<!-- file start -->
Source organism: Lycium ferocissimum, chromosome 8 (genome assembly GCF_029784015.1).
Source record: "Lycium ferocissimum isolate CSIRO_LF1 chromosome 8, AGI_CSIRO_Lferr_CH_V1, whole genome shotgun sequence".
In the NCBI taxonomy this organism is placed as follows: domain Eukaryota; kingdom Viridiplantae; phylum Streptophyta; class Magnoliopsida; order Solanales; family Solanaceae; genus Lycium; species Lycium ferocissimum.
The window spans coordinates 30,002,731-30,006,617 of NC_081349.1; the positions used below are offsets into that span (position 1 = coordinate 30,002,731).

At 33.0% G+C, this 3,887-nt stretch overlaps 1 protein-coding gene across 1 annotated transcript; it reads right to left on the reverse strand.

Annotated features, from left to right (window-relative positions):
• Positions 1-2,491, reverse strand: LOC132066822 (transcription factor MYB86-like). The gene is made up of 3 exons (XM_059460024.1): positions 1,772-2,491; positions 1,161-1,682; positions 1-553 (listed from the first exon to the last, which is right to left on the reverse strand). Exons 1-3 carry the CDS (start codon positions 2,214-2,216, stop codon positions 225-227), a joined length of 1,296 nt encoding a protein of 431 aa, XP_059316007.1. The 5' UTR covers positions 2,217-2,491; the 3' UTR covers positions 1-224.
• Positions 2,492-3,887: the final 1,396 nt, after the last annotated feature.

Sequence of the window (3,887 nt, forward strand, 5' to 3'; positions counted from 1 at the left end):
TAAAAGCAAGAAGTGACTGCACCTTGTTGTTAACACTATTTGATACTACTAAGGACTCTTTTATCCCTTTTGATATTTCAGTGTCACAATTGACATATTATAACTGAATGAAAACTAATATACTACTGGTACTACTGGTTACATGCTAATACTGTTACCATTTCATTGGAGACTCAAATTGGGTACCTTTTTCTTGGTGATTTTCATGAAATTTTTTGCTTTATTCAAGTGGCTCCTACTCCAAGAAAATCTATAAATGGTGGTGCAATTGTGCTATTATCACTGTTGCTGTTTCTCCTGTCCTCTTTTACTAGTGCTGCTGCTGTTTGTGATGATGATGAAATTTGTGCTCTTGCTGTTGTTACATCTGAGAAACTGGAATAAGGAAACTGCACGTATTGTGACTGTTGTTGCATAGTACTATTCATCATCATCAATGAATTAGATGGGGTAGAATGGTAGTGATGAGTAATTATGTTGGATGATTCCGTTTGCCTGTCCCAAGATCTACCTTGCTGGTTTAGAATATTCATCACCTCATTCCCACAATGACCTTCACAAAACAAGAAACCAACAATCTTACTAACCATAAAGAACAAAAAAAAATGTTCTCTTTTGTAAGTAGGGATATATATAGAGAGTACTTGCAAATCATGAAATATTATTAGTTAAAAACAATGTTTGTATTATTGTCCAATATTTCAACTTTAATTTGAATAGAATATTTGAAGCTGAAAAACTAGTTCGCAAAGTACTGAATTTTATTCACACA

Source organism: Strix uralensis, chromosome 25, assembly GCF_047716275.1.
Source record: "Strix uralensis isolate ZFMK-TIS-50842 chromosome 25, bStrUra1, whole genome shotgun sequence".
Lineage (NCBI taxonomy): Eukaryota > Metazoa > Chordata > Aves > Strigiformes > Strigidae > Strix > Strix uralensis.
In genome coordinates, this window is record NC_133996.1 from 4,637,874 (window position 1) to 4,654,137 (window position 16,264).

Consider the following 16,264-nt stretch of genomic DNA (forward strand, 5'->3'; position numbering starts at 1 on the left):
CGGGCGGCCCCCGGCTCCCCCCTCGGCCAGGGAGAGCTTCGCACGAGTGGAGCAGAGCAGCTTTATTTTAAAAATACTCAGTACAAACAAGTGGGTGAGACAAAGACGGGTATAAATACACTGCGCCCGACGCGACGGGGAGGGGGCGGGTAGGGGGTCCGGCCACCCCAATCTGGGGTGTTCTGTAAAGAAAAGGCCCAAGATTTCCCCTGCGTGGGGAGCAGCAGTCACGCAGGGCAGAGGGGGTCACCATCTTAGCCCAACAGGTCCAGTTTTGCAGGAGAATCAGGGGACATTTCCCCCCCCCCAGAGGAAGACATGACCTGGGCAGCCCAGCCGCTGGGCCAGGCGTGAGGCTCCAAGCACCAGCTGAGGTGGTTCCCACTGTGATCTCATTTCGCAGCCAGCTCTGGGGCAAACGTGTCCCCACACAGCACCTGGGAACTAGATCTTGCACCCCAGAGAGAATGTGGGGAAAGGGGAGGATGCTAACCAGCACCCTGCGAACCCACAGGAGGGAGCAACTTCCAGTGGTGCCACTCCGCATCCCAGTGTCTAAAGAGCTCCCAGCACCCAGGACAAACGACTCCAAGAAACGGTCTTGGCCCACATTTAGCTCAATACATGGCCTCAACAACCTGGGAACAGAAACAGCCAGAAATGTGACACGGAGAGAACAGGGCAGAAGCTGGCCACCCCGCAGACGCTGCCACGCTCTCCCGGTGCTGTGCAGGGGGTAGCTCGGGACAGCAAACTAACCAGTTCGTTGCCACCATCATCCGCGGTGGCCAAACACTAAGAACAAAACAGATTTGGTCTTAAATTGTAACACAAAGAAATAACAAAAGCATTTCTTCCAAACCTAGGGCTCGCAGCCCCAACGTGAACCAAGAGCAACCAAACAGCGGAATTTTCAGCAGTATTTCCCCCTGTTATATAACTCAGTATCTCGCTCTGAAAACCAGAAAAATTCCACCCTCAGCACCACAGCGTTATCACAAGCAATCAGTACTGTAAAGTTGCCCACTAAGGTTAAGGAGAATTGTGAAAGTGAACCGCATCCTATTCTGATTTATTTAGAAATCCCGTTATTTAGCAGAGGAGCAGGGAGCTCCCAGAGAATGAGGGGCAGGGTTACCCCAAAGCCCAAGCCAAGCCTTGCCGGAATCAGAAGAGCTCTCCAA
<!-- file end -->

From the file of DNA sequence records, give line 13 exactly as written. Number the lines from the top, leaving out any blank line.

Lineage (NCBI taxonomy): Eukaryota > Metazoa > Chordata > Aves > Strigiformes > Strigidae > Strix > Strix uralensis.